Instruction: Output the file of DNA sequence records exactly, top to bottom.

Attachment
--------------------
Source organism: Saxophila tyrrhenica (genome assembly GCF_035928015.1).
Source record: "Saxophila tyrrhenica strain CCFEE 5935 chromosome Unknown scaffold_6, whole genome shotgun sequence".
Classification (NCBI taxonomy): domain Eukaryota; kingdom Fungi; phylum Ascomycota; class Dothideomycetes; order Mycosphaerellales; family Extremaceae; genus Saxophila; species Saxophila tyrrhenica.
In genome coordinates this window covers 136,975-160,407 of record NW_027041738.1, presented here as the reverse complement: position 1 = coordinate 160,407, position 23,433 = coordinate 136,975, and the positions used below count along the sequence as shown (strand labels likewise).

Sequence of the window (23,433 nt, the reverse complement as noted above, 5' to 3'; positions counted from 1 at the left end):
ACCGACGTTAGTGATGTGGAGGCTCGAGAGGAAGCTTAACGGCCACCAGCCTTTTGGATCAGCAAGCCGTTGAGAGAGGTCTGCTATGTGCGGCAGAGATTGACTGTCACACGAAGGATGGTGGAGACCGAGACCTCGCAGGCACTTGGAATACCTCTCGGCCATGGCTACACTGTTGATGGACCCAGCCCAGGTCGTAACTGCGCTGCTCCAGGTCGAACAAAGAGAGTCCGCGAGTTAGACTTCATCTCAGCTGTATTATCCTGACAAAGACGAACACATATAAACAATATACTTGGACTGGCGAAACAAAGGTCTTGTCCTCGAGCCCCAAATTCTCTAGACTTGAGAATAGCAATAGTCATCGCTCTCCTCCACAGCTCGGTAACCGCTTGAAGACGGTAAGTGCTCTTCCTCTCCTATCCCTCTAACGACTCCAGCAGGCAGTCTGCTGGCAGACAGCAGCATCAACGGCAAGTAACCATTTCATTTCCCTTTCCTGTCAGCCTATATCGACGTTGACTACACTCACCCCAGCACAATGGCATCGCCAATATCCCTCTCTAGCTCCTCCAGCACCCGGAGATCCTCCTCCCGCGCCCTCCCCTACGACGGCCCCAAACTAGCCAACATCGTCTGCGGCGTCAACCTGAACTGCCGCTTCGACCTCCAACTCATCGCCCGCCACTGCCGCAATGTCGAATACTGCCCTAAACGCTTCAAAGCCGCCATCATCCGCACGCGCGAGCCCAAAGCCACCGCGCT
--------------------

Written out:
Source organism: Saxophila tyrrhenica (genome assembly GCF_035928015.1).
Source record: "Saxophila tyrrhenica strain CCFEE 5935 chromosome Unknown scaffold_6, whole genome shotgun sequence".
Classification (NCBI taxonomy): domain Eukaryota; kingdom Fungi; phylum Ascomycota; class Dothideomycetes; order Mycosphaerellales; family Extremaceae; genus Saxophila; species Saxophila tyrrhenica.
In genome coordinates this window covers 136,975-160,407 of record NW_027041738.1, presented here as the reverse complement: position 1 = coordinate 160,407, position 23,433 = coordinate 136,975, and the positions used below count along the sequence as shown (strand labels likewise).

Sequence of the window (23,433 nt, the reverse complement as noted above, 5' to 3'; positions counted from 1 at the left end):
ACCGACGTTAGTGATGTGGAGGCTCGAGAGGAAGCTTAACGGCCACCAGCCTTTTGGATCAGCAAGCCGTTGAGAGAGGTCTGCTATGTGCGGCAGAGATTGACTGTCACACGAAGGATGGTGGAGACCGAGACCTCGCAGGCACTTGGAATACCTCTCGGCCATGGCTACACTGTTGATGGACCCAGCCCAGGTCGTAACTGCGCTGCTCCAGGTCGAACAAAGAGAGTCCGCGAGTTAGACTTCATCTCAGCTGTATTATCCTGACAAAGACGAACACATATAAACAATATACTTGGACTGGCGAAACAAAGGTCTTGTCCTCGAGCCCCAAATTCTCTAGACTTGAGAATAGCAATAGTCATCGCTCTCCTCCACAGCTCGGTAACCGCTTGAAGACGGTAAGTGCTCTTCCTCTCCTATCCCTCTAACGACTCCAGCAGGCAGTCTGCTGGCAGACAGCAGCATCAACGGCAAGTAACCATTTCATTTCCCTTTCCTGTCAGCCTATATCGACGTTGACTACACTCACCCCAGCACAATGGCATCGCCAATATCCCTCTCTAGCTCCTCCAGCACCCGGAGATCCTCCTCCCGCGCCCTCCCCTACGACGGCCCCAAACTAGCCAACATCGTCTGCGGCGTCAACCTGAACTGCCGCTTCGACCTCCAACTCATCGCCCGCCACTGCCGCAATGTCGAATACTGCCCTAAACGCTTCAAAGCCGCCATCATCCGCACGCGCGAGCCCAAAGCCACCGCGCT